There is another sense in which Bradley felt responsible when Rich handed over her home videos: “In Louisiana specifically, where Katrina obliterated a lot of family history, a lot of people don’t have their past documented any more. And that feeds into ideas around the importance of the black archive in America. Oftentimes it is one of the only sources of evidence of who we are outside of an external gaze. It’s a form of resistance to have your own archive.”
Bradley’s work often crosses the boundaries between fiction, documentary and archive elements. Her 2017 film America, for example, sought to restock that lost archive of images of early 20th-century African American life, with filmed scenes of non-actors intercut with clips from 1913 silent The Lime Kiln Club Field Day – the oldest surviving feature with an all-black cast.
She has also worked in commercial film-making. She met Ava DuVernay on the set of her Louisiana-set series Queen Sugar, and later worked as assistant director on DuVernay’s Central Park Five series When They See Us. “Like Fox, and like all great leaders, she has a way of leading while also being generous and opening doors for people.” She has a solo exhibition at New York’s MoMA opening in November, and has been working for the past year on a documentary about tennis star Naomi Osaka. The future’s looking bright.
Things have improved for the Rich/Richardson family, too. Unlike many ex-convicts, Robert had a stable home to return to. He and Fox now campaign together for families affected by incarceration and for prison reform. Technically, he is still not free, though: he will be on parole and under curfew for the next 40 years, Bradley points out. “So again, as Fox has said herself, you commit one crime in the state of Louisiana as a black family and they have you for life.”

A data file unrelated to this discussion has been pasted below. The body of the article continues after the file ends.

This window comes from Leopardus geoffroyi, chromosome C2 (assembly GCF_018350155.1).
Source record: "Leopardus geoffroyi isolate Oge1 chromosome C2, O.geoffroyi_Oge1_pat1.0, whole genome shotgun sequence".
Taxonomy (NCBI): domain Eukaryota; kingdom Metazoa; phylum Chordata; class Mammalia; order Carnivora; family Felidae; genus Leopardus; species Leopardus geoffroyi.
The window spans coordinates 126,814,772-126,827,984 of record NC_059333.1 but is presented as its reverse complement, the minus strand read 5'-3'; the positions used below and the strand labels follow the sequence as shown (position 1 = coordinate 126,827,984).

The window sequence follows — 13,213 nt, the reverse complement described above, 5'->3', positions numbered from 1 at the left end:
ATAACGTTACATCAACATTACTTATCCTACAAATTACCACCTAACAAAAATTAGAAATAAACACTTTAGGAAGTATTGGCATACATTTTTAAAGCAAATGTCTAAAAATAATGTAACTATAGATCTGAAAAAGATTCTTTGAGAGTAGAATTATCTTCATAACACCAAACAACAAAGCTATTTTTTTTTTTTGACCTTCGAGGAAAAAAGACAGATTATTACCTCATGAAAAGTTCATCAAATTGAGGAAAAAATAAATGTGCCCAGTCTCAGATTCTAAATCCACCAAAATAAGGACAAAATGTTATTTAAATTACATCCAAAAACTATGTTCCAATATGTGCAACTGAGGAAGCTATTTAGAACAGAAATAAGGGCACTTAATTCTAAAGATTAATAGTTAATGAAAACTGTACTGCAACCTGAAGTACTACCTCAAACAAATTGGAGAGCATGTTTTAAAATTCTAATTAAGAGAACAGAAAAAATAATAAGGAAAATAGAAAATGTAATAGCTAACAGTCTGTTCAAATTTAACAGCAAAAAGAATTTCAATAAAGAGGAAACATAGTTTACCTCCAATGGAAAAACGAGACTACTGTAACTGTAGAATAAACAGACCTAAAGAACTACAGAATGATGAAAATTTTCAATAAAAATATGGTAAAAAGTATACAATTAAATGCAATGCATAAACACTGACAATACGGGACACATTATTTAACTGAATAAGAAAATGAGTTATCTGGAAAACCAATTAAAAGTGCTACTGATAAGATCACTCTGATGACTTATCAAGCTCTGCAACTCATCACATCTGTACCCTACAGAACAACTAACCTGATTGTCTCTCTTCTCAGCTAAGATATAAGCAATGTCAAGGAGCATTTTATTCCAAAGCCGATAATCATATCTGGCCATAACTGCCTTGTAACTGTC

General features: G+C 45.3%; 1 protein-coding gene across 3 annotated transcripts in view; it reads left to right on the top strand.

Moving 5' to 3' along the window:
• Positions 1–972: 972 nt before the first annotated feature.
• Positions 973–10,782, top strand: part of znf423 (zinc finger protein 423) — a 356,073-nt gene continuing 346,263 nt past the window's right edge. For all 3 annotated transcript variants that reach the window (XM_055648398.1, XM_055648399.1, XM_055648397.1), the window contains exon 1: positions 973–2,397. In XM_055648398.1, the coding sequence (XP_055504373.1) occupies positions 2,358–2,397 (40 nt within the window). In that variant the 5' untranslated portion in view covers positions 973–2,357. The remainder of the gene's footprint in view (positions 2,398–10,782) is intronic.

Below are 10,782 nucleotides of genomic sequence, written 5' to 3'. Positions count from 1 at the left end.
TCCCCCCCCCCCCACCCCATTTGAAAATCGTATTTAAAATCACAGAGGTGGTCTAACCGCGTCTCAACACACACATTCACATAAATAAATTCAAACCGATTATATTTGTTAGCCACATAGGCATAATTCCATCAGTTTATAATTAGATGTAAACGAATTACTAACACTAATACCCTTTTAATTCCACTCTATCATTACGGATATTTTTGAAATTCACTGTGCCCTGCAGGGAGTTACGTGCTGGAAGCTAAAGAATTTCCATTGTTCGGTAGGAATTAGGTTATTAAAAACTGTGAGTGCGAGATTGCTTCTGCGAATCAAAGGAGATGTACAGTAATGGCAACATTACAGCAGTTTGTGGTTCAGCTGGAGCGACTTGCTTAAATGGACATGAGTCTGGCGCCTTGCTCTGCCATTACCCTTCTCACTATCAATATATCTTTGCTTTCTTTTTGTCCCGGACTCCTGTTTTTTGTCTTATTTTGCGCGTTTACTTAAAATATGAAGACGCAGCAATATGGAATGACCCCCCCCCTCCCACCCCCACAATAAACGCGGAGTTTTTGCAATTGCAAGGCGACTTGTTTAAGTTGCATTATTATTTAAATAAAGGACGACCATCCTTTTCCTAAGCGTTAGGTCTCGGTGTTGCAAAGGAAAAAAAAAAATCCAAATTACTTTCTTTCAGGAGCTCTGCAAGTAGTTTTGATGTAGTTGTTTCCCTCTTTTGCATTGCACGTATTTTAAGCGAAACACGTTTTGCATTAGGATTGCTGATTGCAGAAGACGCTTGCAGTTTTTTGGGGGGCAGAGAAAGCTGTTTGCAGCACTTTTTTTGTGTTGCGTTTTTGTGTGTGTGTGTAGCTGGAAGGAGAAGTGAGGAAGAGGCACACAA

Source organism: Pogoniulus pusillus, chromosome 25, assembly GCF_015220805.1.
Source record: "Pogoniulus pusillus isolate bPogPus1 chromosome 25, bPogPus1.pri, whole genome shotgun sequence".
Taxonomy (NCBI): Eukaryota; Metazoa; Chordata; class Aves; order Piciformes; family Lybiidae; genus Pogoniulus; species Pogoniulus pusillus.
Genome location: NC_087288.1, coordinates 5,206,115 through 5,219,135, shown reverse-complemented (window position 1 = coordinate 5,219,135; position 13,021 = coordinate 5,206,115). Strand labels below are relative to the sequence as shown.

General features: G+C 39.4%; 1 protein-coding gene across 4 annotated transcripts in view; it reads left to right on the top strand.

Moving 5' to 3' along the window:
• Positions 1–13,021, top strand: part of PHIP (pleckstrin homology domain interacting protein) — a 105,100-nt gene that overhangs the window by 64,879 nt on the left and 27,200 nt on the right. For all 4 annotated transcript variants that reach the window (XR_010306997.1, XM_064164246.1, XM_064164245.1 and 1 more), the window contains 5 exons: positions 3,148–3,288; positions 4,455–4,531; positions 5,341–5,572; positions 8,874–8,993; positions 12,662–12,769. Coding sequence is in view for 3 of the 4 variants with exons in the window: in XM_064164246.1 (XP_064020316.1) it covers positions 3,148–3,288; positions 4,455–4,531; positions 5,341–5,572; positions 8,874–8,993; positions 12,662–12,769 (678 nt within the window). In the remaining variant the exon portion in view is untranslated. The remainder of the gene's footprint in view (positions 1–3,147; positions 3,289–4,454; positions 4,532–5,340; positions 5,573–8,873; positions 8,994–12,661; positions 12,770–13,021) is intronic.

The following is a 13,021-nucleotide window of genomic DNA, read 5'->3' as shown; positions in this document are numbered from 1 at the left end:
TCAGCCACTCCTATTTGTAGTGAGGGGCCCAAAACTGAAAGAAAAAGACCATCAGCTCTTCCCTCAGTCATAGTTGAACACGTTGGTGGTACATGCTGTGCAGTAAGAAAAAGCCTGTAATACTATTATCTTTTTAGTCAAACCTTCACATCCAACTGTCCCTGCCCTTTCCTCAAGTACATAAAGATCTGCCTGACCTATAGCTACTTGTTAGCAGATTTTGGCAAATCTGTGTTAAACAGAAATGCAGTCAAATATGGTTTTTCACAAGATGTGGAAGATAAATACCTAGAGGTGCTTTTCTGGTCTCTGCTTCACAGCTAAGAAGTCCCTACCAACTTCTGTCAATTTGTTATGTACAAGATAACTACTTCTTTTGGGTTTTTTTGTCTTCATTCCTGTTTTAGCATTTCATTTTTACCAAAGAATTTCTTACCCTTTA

What would she say to those who refuse to sympathise with Richardson? He is, after all, a criminal, and to many Americans the mantra is still: You do the crime, you do the time. “I think it goes back to forgiveness,” says Bradley. “What do we gain as a society from excessive sentencing?” The sentencing is just the tip of the iceberg of an unjust system. “It’s not really about the crimes, it’s about many, many other things which we as a culture need to resolve if we want to live in a fair and just and equal society, and I believe that most of us do.”
There are grounds for hope, she believes. One is the fact that racial injustice and America’s prison-industrial complex are now mainstream topics. “They’re being talked about in the media in the same way that Batman is being talked about, right?” Attitudes are changing: John Bel Edwards, Louisiana’s governor since 2016, campaigned on prison reform and has granted 116 of the 164 clemency appeals made to him; his predecessor, Bobby Jindal, pardoned just 83 out of 738 during the previous eight years.
Another more lasting reason is time itself. The progress that has been made over generations is visible in Time. Fox Rich’s mother told her to dress nicely and try to make a good impression in court, and discouraged her from fighting for Robert’s release. Fox herself chose to take on the system. Now Freedom, one of her twins, is a political science student, studying the criminal justice system with a view to having a hand in transforming it. “I’m incredibly optimistic,” says Bradley. “I think we have to be. The system wins when we stop being optimistic.”